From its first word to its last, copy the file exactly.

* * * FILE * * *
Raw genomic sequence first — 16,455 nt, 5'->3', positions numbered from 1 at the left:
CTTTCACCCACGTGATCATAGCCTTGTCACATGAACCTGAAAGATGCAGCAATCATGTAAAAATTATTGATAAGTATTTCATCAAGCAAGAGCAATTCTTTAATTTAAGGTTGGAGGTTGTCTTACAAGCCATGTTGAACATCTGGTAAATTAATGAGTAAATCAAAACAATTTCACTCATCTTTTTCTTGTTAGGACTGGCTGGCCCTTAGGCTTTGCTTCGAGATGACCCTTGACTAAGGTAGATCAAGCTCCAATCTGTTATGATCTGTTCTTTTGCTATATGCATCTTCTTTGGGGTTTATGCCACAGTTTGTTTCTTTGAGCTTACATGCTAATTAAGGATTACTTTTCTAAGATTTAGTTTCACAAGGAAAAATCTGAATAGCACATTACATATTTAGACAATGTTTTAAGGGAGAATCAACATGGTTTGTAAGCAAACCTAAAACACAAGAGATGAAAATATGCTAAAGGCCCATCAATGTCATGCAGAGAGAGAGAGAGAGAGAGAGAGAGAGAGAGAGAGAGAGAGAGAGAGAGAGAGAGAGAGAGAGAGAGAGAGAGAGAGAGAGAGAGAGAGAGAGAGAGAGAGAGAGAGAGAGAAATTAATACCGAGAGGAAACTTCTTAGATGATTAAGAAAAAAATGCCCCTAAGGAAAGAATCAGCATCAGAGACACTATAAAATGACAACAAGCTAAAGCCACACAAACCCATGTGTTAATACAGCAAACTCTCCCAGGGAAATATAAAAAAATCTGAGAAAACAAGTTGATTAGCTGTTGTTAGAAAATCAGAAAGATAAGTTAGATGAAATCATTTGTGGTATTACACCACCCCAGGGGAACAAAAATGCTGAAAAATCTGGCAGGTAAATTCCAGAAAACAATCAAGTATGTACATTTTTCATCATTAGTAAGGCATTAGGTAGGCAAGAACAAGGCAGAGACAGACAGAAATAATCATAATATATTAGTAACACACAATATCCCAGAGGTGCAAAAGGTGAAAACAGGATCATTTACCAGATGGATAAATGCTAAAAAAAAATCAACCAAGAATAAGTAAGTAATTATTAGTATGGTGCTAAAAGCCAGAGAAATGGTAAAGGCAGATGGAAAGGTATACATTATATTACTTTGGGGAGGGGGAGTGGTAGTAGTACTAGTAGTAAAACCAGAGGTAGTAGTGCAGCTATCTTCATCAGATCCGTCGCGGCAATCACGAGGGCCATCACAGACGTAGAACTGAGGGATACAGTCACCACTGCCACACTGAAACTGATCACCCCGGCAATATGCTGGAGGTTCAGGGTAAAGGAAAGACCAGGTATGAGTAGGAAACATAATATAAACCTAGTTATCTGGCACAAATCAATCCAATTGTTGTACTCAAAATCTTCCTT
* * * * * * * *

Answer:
Raw genomic sequence first — 16,455 nt, 5'->3', positions numbered from 1 at the left:
CTTTCACCCACGTGATCATAGCCTTGTCACATGAACCTGAAAGATGCAGCAATCATGTAAAAATTATTGATAAGTATTTCATCAAGCAAGAGCAATTCTTTAATTTAAGGTTGGAGGTTGTCTTACAAGCCATGTTGAACATCTGGTAAATTAATGAGTAAATCAAAACAATTTCACTCATCTTTTTCTTGTTAGGACTGGCTGGCCCTTAGGCTTTGCTTCGAGATGACCCTTGACTAAGGTAGATCAAGCTCCAATCTGTTATGATCTGTTCTTTTGCTATATGCATCTTCTTTGGGGTTTATGCCACAGTTTGTTTCTTTGAGCTTACATGCTAATTAAGGATTACTTTTCTAAGATTTAGTTTCACAAGGAAAAATCTGAATAGCACATTACATATTTAGACAATGTTTTAAGGGAGAATCAACATGGTTTGTAAGCAAACCTAAAACACAAGAGATGAAAATATGCTAAAGGCCCATCAATGTCATGCAGAGAGAGAGAGAGAGAGAGAGAGAGAGAGAGAGAGAGAGAGAGAGAGAGAGAGAGAGAGAGAGAGAGAGAGAGAGAGAGAGAGAGAGAGAGAGAGAGAGAGAGAGAGAGAGAAATTAATACCGAGAGGAAACTTCTTAGATGATTAAGAAAAAAATGCCCCTAAGGAAAGAATCAGCATCAGAGACACTATAAAATGACAACAAGCTAAAGCCACACAAACCCATGTGTTAATACAGCAAACTCTCCCAGGGAAATATAAAAAAATCTGAGAAAACAAGTTGATTAGCTGTTGTTAGAAAATCAGAAAGATAAGTTAGATGAAATCATTTGTGGTATTACACCACCCCAGGGGAACAAAAATGCTGAAAAATCTGGCAGGTAAATTCCAGAAAACAATCAAGTATGTACATTTTTCATCATTAGTAAGGCATTAGGTAGGCAAGAACAAGGCAGAGACAGACAGAAATAATCATAATATATTAGTAACACACAATATCCCAGAGGTGCAAAAGGTGAAAACAGGATCATTTACCAGATGGATAAATGCTAAAAAAAAATCAACCAAGAATAAGTAAGTAATTATTAGTATGGTGCTAAAAGCCAGAGAAATGGTAAAGGCAGATGGAAAGGTATACATTATATTACTTTGGGGAGGGGGAGTGGTAGTAGTACTAGTAGTAAAACCAGAGGTAGTAGTGCAGCTATCTTCATCAGATCCGTCGCGGCAATCACGAGGGCCATCACAGACGTAGAACTGAGGGATACAGTCACCACTGCCACACTGAAACTGATCACCCCGGCAATATGCTGGAGGTTCAGGGTAAAGGAAAGACCAGGTATGAGTAGGAAACATAATATAAACCTAGTTATCTGGCACAAATCAATCCAATTGTTGTACTCAAAATCTTCCTT